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Kipling Will
taxon links [down<--]Gondwanalox_clade [up-->]Abacillius [up-->]Celioinkosa [up-->]Holconotus [up-->]Metabacetus Phylogenetic position of group is uncertain [up-->]Pediomorphus [up-->]Tiferonia Interpreting the tree
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Containing group: Gondwanalox clade


Abacetini is a group of probably more than 500 species for which there is little modern synthesis or taxonomic revision. The group is distributed throughout Africa and into southern Europe, across tropical and subtropical Asia and into the Pacific as far as northern Australia. 


A broad set of taxa have been informally associated with Abacetus based on the combination of the lack of the angular base of stria 1; a single pair of deeply impressed, linear basal impressions of the pronotum; a single or no dorsal puncture on the third elytral interval; the basal elytral puncture at or near stria two and males with symmetrically expanded protarsomeres. Additionally, nearly all of these taxa have deeply impressed, elongate frontal impressions on the head; sinuate anterior coxal sulcus and coiled spermatheca.The most obvious characteristic and likely synapomorphy for a possibly dervied clade (Abacetini s.str.) is the eccentrically inserted second antennomere and, perhaps, the strongly transverse mentum. The mentum form, however, is somewhat variable. DNA sequence data also supports this clade based on a selected set of exemplars and several gene loci (K.Will unpublished).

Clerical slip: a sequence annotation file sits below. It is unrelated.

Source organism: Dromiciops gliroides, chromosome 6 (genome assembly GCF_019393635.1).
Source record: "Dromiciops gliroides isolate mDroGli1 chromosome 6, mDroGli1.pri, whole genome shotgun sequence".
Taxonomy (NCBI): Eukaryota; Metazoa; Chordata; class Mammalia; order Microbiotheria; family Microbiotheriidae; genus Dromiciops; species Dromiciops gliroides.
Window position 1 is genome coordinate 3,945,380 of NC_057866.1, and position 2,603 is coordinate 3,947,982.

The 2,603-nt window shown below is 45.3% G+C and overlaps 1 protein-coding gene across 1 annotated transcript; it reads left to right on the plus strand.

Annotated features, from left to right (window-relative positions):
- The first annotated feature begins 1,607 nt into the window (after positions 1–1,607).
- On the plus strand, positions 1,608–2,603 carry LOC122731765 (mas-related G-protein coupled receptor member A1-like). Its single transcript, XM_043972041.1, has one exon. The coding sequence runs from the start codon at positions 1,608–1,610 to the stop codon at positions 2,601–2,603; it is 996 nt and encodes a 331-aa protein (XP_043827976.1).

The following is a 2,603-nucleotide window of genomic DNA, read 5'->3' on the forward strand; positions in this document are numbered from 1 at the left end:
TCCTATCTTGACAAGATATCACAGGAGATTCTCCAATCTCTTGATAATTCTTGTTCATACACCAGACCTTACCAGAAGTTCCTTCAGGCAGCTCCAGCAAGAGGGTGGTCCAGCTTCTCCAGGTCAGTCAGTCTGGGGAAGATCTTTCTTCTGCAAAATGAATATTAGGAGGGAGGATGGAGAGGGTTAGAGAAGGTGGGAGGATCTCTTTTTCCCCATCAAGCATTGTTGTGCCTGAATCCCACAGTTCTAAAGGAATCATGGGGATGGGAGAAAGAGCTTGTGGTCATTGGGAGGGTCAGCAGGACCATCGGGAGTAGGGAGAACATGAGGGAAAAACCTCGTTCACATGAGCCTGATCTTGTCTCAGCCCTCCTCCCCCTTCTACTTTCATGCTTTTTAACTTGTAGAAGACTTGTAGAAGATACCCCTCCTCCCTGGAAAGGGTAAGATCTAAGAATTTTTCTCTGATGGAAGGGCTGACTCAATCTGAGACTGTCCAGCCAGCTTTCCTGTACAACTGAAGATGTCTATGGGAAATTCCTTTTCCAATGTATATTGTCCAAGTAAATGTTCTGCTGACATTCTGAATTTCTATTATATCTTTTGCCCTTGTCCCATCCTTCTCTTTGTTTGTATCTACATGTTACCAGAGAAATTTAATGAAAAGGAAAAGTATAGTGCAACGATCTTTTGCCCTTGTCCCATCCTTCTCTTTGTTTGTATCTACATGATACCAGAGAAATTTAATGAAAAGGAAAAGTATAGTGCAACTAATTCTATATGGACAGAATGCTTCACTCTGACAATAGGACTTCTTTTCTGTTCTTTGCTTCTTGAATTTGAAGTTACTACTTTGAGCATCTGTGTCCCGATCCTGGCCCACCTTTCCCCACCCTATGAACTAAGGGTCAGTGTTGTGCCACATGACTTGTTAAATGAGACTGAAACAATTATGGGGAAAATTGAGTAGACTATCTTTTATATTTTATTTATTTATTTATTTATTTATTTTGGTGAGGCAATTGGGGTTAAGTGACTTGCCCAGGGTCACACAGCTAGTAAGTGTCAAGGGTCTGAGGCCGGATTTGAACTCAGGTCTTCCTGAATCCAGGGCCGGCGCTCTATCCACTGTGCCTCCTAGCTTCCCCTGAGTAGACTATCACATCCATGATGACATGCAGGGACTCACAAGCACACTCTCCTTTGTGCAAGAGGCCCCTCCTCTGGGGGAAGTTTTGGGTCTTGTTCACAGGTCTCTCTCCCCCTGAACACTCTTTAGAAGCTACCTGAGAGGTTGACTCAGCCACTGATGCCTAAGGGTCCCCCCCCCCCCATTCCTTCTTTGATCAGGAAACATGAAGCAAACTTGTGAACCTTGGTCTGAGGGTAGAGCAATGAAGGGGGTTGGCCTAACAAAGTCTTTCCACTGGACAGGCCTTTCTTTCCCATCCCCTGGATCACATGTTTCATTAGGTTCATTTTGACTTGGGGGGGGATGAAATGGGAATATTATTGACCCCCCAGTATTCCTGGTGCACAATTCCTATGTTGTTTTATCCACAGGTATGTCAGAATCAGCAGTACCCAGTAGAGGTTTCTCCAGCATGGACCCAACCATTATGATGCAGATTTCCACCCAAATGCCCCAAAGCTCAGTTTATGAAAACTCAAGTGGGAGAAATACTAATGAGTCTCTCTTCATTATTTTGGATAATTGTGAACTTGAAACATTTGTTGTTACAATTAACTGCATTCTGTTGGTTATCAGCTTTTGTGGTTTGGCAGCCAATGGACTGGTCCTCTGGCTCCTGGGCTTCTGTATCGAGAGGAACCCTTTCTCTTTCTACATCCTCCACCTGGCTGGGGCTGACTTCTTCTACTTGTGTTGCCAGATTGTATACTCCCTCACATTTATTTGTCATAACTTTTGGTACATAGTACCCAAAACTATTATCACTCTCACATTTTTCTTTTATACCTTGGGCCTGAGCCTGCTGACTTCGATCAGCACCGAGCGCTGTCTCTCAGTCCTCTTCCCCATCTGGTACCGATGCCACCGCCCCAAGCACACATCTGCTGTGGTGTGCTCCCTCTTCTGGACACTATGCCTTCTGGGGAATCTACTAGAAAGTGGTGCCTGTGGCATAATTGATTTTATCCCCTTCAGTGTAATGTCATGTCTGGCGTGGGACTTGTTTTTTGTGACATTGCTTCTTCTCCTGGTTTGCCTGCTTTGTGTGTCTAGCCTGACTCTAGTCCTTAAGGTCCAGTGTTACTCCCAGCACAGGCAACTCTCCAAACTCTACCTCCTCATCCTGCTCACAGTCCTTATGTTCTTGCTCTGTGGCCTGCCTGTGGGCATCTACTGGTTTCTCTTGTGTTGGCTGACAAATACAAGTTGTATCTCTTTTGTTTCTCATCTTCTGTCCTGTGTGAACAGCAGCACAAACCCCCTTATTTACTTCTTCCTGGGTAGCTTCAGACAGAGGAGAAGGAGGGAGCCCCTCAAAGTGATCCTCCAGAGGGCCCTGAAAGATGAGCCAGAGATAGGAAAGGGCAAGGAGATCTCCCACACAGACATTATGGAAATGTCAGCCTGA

Title Illustrations
Scientific Name Abacetus sp
Location Vietnam
Specimen Condition Dead Specimen
Identified By K.Will
Life Cycle Stage Adult
Body Part Habitus
View Dorsal
Collection AMNH
Copyright © Kipling Will
Scientific Name Celioinkosa kivuana
Life Cycle Stage Adult
Copyright © Kipling Will
About This Page

Kipling Will
University of California, Berkeley, California, USA

Correspondence regarding this page should be directed to Kipling Will at

Citing this page:

Will, Kipling. 2006. Abacetini. Version 07 July 2006 (temporary). http://tolweb.org/Abacetini/51300/2006.07.07 in The Tree of Life Web Project, http://tolweb.org

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